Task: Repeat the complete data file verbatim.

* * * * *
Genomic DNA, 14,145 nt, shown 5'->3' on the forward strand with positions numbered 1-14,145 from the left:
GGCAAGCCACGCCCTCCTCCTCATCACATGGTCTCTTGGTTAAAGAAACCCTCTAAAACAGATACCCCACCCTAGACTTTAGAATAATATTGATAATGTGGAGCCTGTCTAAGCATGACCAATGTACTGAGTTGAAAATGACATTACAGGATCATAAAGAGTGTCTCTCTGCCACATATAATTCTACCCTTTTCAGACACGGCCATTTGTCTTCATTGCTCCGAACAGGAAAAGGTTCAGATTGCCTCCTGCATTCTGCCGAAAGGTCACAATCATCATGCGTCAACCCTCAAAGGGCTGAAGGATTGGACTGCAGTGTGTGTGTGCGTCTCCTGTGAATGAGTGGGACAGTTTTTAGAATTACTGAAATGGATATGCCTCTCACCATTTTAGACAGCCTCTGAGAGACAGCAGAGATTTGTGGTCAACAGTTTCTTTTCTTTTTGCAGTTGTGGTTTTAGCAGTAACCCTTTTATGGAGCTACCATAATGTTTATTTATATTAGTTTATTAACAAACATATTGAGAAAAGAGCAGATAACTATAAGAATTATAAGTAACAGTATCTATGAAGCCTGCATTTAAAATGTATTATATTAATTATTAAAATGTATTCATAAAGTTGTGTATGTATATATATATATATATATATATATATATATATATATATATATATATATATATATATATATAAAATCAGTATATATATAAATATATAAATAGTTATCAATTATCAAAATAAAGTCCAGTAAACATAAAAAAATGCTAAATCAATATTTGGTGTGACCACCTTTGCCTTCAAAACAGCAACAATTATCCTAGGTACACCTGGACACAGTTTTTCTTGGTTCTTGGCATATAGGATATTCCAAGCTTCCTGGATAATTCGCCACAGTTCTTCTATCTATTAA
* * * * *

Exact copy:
Genomic DNA, 14,145 nt, shown 5'->3' on the forward strand with positions numbered 1-14,145 from the left:
GGCAAGCCACGCCCTCCTCCTCATCACATGGTCTCTTGGTTAAAGAAACCCTCTAAAACAGATACCCCACCCTAGACTTTAGAATAATATTGATAATGTGGAGCCTGTCTAAGCATGACCAATGTACTGAGTTGAAAATGACATTACAGGATCATAAAGAGTGTCTCTCTGCCACATATAATTCTACCCTTTTCAGACACGGCCATTTGTCTTCATTGCTCCGAACAGGAAAAGGTTCAGATTGCCTCCTGCATTCTGCCGAAAGGTCACAATCATCATGCGTCAACCCTCAAAGGGCTGAAGGATTGGACTGCAGTGTGTGTGTGCGTCTCCTGTGAATGAGTGGGACAGTTTTTAGAATTACTGAAATGGATATGCCTCTCACCATTTTAGACAGCCTCTGAGAGACAGCAGAGATTTGTGGTCAACAGTTTCTTTTCTTTTTGCAGTTGTGGTTTTAGCAGTAACCCTTTTATGGAGCTACCATAATGTTTATTTATATTAGTTTATTAACAAACATATTGAGAAAAGAGCAGATAACTATAAGAATTATAAGTAACAGTATCTATGAAGCCTGCATTTAAAATGTATTATATTAATTATTAAAATGTATTCATAAAGTTGTGTATGTATATATATATATATATATATATATATATATATATATATATATATATATATATATATATATAAAATCAGTATATATATAAATATATAAATAGTTATCAATTATCAAAATAAAGTCCAGTAAACATAAAAAAATGCTAAATCAATATTTGGTGTGACCACCTTTGCCTTCAAAACAGCAACAATTATCCTAGGTACACCTGGACACAGTTTTTCTTGGTTCTTGGCATATAGGATATTCCAAGCTTCCTGGATAATTCGCCACAGTTCTTCTATCTATTAA